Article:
Possibly the most common reminder of the impact of the ADA in day-to-day life, are the parking spaces with the blue disability parking signs bearing the international symbol of access.
The requirements for Disability Parking are are such a big deal that they are tied into the access standards for Titles II and III of the ADA. Every parking lot and ramp in Minnesota that is open to or used by the public is required to have disability parking.
Despite what some cranky folks on the Internet might say, disability parking tags are NOT only for those with visible mobility issues. The vast majority of people who use disability parking have non-visible disabilities. People with cardiac, pulmonary, joint or other conditions that would be aggravated by walking farther than a certain distance are the primary users of disability parking. Parkers with disabilities who use wheelchairs, walkers, canes or other mobility devices are in the minority, although this number is growing.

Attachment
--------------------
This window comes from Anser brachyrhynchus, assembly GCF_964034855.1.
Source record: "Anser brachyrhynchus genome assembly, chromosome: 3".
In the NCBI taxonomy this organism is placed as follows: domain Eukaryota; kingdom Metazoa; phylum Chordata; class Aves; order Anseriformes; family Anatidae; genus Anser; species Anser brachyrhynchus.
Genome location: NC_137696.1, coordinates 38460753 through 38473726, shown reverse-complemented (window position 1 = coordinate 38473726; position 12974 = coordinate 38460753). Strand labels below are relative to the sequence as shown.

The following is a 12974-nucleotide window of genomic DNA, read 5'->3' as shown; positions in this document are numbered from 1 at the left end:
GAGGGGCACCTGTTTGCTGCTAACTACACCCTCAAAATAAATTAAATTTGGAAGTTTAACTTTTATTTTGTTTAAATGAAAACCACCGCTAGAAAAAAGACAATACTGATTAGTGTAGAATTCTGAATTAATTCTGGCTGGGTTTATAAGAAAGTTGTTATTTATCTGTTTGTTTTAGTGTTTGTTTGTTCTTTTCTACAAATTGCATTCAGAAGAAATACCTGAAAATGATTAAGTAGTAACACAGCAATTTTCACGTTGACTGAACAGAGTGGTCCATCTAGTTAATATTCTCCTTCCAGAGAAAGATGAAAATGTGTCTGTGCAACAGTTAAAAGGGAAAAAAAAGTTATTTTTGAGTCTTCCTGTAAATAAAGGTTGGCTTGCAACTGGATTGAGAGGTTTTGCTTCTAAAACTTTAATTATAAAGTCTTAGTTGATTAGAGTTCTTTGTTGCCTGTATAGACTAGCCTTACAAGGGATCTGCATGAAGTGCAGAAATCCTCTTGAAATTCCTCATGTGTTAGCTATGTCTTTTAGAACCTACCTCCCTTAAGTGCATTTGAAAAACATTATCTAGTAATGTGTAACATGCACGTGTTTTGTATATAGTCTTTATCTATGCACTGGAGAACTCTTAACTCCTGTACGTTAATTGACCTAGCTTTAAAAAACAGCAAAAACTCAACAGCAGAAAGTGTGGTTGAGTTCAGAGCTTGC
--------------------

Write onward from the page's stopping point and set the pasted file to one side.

On the other hand, illegal parking in spaces identified as disability parking is a major problem affecting the lives of around 72% of the estimated 53 million Americans who rely on them. When a person without a disability certificate parks in a disability parking space – even if they’re only just “running in for a second” or they use a certificate or plate belonging to someone else – they are not only interfering with someone else’s access needs, they are breaking the law.
Thanks to the passage of the ADA, people with disabilities are given the opportunity to accessible parking, which makes it available for them to participate in the daily life of their communities.